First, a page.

Apparently, Bu$hCo was for FISA while it was against it. White House Dismissed '02 Surveillance Proposal (emphasis mine):
During separate appearances this week, Gonzales and Gen. Michael V. Hayden, the deputy intelligence chief, also said the legal requirements under FISA made it difficult for intelligence agents to act quickly enough in many cases.It's going to be an uphill climb for the administration pukes now that they have to argue against their own record arguing before congress that the DeWine amendment (which congress rejected), which was less agressive than the (clearly illegal) program that the administration was at the time secretly implementing, was probably unconstitutional. Now, they argue that they just didn't want a public debate because it might expose the secret program?! It is becoming increasingly clear that the administration conducted an outright deception of congress which itself is illegal.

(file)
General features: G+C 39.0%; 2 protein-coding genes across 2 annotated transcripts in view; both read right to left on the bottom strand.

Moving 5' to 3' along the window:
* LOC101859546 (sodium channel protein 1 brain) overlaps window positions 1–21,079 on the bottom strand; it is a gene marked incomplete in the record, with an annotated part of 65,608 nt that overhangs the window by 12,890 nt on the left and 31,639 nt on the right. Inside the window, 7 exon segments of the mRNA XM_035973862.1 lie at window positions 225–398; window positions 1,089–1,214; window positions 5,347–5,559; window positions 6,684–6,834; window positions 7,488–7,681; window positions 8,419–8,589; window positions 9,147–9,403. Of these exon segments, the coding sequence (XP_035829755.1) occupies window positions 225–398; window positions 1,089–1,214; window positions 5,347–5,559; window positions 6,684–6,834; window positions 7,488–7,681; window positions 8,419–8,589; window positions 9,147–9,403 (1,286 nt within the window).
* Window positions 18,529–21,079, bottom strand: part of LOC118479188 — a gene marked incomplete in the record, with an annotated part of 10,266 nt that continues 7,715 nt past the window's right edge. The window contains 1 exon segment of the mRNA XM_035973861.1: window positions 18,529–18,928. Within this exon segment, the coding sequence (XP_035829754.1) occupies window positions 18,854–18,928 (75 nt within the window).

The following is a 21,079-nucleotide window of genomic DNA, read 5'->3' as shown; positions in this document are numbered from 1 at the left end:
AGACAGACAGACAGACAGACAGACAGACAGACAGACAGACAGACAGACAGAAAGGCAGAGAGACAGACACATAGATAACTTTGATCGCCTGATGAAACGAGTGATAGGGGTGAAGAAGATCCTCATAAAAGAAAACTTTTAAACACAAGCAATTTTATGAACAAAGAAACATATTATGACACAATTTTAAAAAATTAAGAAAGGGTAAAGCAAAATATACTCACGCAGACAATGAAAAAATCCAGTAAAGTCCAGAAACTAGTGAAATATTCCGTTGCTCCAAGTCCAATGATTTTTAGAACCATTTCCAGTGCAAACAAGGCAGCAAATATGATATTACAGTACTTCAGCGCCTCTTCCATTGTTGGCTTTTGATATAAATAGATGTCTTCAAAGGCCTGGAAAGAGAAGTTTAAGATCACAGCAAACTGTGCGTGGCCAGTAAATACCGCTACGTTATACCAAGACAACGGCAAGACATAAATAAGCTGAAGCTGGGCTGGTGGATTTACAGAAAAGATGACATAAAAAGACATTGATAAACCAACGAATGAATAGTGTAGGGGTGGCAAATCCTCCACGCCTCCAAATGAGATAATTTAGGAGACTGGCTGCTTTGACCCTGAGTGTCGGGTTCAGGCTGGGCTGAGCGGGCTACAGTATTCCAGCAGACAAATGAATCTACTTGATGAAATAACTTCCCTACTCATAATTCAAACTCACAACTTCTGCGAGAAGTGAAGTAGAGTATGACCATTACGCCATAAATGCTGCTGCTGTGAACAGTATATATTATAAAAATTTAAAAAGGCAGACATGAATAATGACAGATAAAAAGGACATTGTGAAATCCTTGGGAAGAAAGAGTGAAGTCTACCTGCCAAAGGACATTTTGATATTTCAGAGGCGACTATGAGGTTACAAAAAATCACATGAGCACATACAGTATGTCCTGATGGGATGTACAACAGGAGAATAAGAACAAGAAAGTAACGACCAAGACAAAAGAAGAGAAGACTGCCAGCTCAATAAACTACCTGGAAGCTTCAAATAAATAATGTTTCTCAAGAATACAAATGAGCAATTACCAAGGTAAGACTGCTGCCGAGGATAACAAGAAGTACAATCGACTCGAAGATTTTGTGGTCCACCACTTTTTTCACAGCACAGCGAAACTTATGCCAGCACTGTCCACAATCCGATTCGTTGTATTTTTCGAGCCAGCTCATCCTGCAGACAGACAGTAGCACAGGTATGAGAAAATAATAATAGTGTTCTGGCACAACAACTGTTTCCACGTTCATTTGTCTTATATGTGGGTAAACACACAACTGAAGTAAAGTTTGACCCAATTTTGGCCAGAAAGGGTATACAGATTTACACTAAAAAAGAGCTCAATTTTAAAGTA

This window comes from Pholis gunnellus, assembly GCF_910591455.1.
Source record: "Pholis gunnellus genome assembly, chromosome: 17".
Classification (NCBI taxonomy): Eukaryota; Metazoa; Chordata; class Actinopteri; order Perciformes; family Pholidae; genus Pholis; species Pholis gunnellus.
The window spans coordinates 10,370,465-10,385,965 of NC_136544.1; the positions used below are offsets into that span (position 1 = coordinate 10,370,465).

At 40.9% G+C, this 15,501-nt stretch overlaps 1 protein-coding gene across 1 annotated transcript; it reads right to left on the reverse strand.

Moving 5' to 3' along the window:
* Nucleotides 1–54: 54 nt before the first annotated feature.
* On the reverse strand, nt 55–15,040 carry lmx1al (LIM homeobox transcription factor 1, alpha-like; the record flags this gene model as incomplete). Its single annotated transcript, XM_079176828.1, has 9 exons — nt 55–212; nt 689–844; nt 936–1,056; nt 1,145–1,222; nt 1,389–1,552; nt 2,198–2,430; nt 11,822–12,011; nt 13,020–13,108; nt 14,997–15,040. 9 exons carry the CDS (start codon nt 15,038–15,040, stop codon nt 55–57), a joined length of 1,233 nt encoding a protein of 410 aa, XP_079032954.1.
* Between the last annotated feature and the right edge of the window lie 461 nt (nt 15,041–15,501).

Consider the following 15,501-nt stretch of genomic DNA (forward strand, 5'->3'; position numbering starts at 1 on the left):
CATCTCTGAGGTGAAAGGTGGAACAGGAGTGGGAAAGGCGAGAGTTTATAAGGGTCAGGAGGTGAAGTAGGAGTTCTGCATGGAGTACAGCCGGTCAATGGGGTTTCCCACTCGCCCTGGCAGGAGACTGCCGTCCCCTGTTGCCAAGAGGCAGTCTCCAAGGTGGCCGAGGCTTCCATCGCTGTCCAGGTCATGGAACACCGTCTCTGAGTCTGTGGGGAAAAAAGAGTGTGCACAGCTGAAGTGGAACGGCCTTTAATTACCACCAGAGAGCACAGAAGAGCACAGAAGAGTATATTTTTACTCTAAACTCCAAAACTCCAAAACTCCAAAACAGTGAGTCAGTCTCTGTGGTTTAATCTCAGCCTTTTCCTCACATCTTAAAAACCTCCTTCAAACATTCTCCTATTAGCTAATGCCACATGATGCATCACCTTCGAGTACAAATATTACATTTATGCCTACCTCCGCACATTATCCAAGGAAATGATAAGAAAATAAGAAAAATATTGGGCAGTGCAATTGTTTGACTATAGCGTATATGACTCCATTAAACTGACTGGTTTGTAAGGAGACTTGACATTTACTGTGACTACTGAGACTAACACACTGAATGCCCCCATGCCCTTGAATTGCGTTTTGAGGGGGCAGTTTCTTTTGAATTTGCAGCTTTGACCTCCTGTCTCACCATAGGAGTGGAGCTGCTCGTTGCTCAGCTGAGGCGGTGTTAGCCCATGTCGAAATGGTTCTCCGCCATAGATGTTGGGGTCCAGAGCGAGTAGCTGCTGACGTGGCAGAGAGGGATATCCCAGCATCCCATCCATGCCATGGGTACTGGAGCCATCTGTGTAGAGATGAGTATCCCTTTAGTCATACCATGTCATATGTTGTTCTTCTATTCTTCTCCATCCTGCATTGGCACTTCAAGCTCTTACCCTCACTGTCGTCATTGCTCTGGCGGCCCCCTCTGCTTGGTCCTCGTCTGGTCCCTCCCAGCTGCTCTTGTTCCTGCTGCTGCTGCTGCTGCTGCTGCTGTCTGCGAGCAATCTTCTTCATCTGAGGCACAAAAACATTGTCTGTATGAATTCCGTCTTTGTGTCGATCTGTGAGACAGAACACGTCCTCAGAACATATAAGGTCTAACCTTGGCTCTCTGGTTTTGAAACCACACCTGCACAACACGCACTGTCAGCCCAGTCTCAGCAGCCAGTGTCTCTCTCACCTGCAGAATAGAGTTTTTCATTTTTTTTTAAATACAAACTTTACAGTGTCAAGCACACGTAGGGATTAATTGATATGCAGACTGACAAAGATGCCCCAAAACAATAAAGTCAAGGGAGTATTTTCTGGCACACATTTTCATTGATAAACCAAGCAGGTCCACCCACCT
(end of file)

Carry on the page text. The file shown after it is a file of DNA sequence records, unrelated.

Under the NSA program, Hayden said, 'the trigger is quicker and a bit softer than it is for a FISA warrant.'
During Senate debate over DeWine's amendment in July 2002, James A. Baker, the Justice Department's counsel for intelligence policy, said in a statement that the Bush administration did not support the proposal 'because the proposed change raises both significant legal and practical issues.'
Baker said it was 'not clear cut' whether the proposal would 'pass constitutional muster,' and 'we could potentially put at risk ongoing investigations and prosecutions' if the amendment was later struck down by the courts. He also said Justice had been using FISA aggressively and played down the notion that the probable cause standard was too high.
Glenn Greenwald has more, as does Knight-Ridder.